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Abandonment-Based Trademark Cancellation Proceedings At the U.S. Trademark Office – Florida Patent Lawyer Blog

Written by Mark Terry    Can you cancel an active U.S. Trademark Registration that has been abandoned? As a Trademark Attorney practicing in Miami, Florida, I’ve been asked this question more than once by a client wanting to clear the path for their own registration. The Trademark Act provides for the cancellation of a registration if the registered mark has been abandoned. See Section 14 of the Trademark Act, 15 U.S.C. §1064. Under Section 45 of the Trademark Act, 15 U.S.C. §1127, a mark is considered abandoned when “its use has been discontinued with intent not to resume such use.” The definition of

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Board of Patent Appeals Rejects Key SONY Invention under 35 U.S.C. 112, 1st Para. – Florida Patent Lawyer Blog

Written by Mark Terry    In its first decision of today, the Board of Patent Appeals and Interferences (BPAI) affirmed a Patent Examiner’s 35 U.S.C. sec. 112, first paragraph, rejection of a key Sony Corp. invention. As a Patent Attorney practicing in Miami, Florida, this case was interesting because it illustrated how a 35 U.S.C. sec. 112, first paragraph, rejection can be upheld on appeal. Sony’s invention was a heat-sink apparatus for computer or camera microprocessors. At issue was the disclosure in the specification of a single glass with a substrate bonded to it. The specification also disclosed “a main body with a plurality of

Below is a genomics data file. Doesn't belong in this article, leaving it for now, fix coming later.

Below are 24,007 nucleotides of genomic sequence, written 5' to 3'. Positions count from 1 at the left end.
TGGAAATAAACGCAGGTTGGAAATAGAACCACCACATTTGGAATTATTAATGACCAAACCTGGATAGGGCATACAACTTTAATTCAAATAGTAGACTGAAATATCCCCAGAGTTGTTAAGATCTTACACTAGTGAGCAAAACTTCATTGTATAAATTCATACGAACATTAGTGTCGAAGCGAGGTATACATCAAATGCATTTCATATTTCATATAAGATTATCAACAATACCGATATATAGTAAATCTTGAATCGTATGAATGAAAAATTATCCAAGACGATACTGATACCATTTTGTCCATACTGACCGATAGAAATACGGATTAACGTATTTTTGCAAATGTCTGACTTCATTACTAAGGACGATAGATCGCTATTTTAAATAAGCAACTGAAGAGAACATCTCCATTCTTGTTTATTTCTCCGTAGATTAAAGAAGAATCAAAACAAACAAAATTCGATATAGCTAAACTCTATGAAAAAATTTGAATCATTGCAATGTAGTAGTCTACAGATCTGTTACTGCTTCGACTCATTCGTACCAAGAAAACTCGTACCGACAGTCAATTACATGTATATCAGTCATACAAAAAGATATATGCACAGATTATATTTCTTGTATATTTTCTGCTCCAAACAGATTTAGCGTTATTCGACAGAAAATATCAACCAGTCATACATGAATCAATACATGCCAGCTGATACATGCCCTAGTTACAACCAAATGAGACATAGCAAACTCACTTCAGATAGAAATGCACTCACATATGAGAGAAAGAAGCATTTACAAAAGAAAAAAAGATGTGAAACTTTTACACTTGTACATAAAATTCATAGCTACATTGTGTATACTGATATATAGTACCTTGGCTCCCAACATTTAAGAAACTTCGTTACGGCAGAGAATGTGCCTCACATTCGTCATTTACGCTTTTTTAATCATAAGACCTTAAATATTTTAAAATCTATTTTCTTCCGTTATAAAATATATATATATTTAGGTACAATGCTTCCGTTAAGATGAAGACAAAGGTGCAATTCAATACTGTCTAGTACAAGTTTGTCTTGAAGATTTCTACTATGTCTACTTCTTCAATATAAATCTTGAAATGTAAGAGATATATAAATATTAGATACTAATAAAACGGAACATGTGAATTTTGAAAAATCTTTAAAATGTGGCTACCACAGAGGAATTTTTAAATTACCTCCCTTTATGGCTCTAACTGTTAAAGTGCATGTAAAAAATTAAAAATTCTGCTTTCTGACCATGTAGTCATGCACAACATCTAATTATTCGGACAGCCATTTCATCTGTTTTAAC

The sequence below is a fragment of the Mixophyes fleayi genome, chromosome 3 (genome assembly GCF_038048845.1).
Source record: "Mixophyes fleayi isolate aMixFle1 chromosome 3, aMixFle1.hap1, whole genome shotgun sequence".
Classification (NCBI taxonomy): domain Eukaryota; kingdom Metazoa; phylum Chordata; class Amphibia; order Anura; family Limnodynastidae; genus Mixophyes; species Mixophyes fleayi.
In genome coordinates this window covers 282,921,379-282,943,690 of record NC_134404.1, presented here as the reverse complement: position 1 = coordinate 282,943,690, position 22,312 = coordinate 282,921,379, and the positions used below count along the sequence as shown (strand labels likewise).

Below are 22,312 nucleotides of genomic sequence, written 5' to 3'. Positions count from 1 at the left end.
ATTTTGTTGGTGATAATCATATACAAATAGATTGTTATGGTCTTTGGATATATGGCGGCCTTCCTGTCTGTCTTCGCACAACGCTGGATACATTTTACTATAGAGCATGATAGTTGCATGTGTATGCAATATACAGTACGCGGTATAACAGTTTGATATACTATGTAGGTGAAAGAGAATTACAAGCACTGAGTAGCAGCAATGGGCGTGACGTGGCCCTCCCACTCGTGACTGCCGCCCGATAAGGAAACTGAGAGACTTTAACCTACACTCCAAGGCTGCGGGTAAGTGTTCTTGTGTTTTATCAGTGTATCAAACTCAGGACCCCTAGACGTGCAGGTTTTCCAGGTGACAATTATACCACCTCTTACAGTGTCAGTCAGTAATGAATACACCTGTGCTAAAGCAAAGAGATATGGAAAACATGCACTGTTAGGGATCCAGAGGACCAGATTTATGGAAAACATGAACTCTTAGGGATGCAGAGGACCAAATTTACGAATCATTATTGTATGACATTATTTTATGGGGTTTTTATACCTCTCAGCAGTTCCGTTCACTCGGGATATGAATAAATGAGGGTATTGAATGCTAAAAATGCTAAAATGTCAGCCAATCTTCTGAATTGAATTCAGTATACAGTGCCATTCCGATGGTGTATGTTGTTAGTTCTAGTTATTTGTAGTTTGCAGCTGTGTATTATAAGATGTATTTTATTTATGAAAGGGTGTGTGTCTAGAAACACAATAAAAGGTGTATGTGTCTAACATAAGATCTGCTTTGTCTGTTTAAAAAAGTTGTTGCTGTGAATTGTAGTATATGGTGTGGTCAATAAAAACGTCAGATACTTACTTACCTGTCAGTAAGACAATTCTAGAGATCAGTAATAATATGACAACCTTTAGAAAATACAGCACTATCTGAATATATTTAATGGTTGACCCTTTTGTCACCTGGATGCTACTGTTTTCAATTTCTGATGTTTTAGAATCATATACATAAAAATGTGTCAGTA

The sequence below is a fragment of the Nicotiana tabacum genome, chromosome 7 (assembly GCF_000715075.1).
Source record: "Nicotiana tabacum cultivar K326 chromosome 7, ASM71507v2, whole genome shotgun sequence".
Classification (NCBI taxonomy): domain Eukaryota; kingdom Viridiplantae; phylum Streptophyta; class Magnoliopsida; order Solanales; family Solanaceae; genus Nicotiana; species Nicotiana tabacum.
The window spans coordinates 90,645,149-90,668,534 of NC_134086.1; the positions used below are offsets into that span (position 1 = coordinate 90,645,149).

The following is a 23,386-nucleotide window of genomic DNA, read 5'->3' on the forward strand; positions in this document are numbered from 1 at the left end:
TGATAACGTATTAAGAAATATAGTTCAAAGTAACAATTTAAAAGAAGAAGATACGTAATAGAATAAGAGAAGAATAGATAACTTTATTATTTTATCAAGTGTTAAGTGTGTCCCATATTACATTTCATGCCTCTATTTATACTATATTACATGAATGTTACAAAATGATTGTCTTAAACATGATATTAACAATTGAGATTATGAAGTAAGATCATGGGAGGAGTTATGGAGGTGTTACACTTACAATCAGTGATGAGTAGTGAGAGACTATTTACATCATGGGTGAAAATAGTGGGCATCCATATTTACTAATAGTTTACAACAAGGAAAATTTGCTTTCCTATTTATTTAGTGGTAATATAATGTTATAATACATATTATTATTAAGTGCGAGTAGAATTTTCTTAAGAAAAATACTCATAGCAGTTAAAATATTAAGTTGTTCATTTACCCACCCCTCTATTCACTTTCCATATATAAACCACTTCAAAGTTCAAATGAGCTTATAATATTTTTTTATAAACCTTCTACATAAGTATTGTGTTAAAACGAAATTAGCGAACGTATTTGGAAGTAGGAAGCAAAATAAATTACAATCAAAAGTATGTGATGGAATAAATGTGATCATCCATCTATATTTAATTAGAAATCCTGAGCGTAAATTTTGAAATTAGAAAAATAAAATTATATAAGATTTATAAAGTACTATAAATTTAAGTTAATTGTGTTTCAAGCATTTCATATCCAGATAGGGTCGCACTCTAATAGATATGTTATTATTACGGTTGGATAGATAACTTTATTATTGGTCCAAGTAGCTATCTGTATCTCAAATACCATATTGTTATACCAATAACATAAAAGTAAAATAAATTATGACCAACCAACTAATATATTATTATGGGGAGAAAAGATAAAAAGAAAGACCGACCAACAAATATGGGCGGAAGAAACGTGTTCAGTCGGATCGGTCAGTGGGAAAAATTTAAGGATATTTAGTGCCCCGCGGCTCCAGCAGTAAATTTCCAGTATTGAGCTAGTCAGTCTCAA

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Datacard Corporation Patent Survives Reexamination – Florida Patent Lawyer Blog

Written by Mark Terry    Last week, the Board of Patent Appeals and Interferences (BPAI) of the U.S. Patent and Trademark Office reversed a Patent Examiner’s 35 U.S.C. 103(a) obviousness rejection of Datacard Corporation’s key industry patent. As a practicing Miami Patent Lawyer who encounters 35 U.S.C. 103(a) obviousness rejections frequently, this case is interesting as it illustrates a significant practice pointer. The decision of the BPAI involved a vital Datacard Corp. patent that had been asserted defensively in multiple patent infringement lawsuits against rival Card Tech. Corp. In order to call the patent into question, Card Tech. Corp. instituted

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“Attorney Arguments” Not Accepted as Evidence When Evaluating a §102(e) Anticipation Patent Rejection – Florida Patent Lawyer Blog

Written by Mark Terry    Using strong words, today the Board of Patent Appeals and Interferences (BPAI) affirmed a Patent Examiner’s 35 U.S.C. §102(e) anticipation rejection of a Tokyo Electron invention, claiming that the Appellant’s attorney’s arguments alone held no weight. As a Miami Patent Attorney who reads BPAI decisions almost daily, I enjoyed the subtle drama of this decision and also learned something.  At issue in Ex parte Willis , was a claim to a laboratory measuring device that measured spectral data. In response to the Patent Examiner’s 35 U.S.C. §102(e) anticipation rejection, the Appellant’s attorney, from the firm of Oblon Spivak, provided one particular

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Amending Patent Claims After Allowance Under 37 CFR §1.312 – Florida Patent Lawyer Blog